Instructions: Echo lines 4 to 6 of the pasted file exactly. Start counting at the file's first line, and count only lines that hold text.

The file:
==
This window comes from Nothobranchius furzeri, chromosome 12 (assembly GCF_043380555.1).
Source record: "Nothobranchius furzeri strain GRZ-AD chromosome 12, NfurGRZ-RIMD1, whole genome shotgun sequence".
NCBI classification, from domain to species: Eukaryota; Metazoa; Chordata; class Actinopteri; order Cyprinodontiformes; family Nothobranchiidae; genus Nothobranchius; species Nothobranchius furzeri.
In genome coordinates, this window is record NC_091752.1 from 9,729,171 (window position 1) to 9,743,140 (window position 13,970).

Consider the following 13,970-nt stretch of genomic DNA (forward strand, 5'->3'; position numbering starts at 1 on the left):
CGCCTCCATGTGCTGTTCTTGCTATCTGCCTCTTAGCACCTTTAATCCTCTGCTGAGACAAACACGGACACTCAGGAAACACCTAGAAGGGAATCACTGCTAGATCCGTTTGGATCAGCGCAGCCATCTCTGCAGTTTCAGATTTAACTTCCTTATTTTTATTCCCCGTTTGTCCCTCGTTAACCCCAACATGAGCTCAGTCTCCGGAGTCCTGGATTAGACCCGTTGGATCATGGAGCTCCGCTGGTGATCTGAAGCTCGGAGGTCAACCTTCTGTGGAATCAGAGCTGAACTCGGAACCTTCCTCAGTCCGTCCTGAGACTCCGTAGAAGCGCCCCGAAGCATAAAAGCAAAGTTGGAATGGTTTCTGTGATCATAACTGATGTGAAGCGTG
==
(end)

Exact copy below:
In genome coordinates, this window is record NC_091752.1 from 9,729,171 (window position 1) to 9,743,140 (window position 13,970).

Consider the following 13,970-nt stretch of genomic DNA (forward strand, 5'->3'; position numbering starts at 1 on the left):
CGCCTCCATGTGCTGTTCTTGCTATCTGCCTCTTAGCACCTTTAATCCTCTGCTGAGACAAACACGGACACTCAGGAAACACCTAGAAGGGAATCACTGCTAGATCCGTTTGGATCAGCGCAGCCATCTCTGCAGTTTCAGATTTAACTTCCTTATTTTTATTCCCCGTTTGTCCCTCGTTAACCCCAACATGAGCTCAGTCTCCGGAGTCCTGGATTAGACCCGTTGGATCATGGAGCTCCGCTGGTGATCTGAAGCTCGGAGGTCAACCTTCTGTGGAATCAGAGCTGAACTCGGAACCTTCCTCAGTCCGTCCTGAGACTCCGTAGAAGCGCCCCGAAGCATAAAAGCAAAGTTGGAATGGTTTCTGTGATCATAACTGATGTGAAGCGTG